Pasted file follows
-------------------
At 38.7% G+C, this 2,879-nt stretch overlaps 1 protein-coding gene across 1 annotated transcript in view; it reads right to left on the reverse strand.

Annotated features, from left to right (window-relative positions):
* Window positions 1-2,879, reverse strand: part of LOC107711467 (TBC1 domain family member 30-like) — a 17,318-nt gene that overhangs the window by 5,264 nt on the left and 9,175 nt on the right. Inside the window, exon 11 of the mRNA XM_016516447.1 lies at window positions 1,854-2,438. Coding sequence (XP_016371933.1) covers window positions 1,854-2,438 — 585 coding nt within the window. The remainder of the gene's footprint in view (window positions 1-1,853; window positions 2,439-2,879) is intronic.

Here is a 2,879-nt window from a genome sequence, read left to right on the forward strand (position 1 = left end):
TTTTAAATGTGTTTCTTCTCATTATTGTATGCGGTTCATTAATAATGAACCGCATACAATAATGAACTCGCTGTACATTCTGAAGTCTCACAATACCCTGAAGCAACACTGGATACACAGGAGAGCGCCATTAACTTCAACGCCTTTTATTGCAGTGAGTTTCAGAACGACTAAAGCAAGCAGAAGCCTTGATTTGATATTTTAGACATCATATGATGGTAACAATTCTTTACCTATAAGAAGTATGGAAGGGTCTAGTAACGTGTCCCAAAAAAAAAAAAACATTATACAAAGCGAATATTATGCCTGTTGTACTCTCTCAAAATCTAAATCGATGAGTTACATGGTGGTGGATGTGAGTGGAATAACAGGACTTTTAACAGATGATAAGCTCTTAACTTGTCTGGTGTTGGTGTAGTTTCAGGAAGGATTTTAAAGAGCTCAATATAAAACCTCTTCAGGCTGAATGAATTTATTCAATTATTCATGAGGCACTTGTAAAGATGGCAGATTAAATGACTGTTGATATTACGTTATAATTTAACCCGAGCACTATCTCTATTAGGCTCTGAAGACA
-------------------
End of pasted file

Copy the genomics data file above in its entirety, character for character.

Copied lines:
At 38.7% G+C, this 2,879-nt stretch overlaps 1 protein-coding gene across 1 annotated transcript in view; it reads right to left on the reverse strand.

Annotated features, from left to right (window-relative positions):
* Window positions 1-2,879, reverse strand: part of LOC107711467 (TBC1 domain family member 30-like) — a 17,318-nt gene that overhangs the window by 5,264 nt on the left and 9,175 nt on the right. Inside the window, exon 11 of the mRNA XM_016516447.1 lies at window positions 1,854-2,438. Coding sequence (XP_016371933.1) covers window positions 1,854-2,438 — 585 coding nt within the window. The remainder of the gene's footprint in view (window positions 1-1,853; window positions 2,439-2,879) is intronic.

Here is a 2,879-nt window from a genome sequence, read left to right on the forward strand (position 1 = left end):
TTTTAAATGTGTTTCTTCTCATTATTGTATGCGGTTCATTAATAATGAACCGCATACAATAATGAACTCGCTGTACATTCTGAAGTCTCACAATACCCTGAAGCAACACTGGATACACAGGAGAGCGCCATTAACTTCAACGCCTTTTATTGCAGTGAGTTTCAGAACGACTAAAGCAAGCAGAAGCCTTGATTTGATATTTTAGACATCATATGATGGTAACAATTCTTTACCTATAAGAAGTATGGAAGGGTCTAGTAACGTGTCCCAAAAAAAAAAAAACATTATACAAAGCGAATATTATGCCTGTTGTACTCTCTCAAAATCTAAATCGATGAGTTACATGGTGGTGGATGTGAGTGGAATAACAGGACTTTTAACAGATGATAAGCTCTTAACTTGTCTGGTGTTGGTGTAGTTTCAGGAAGGATTTTAAAGAGCTCAATATAAAACCTCTTCAGGCTGAATGAATTTATTCAATTATTCATGAGGCACTTGTAAAGATGGCAGATTAAATGACTGTTGATATTACGTTATAATTTAACCCGAGCACTATCTCTATTAGGCTCTGAAGACA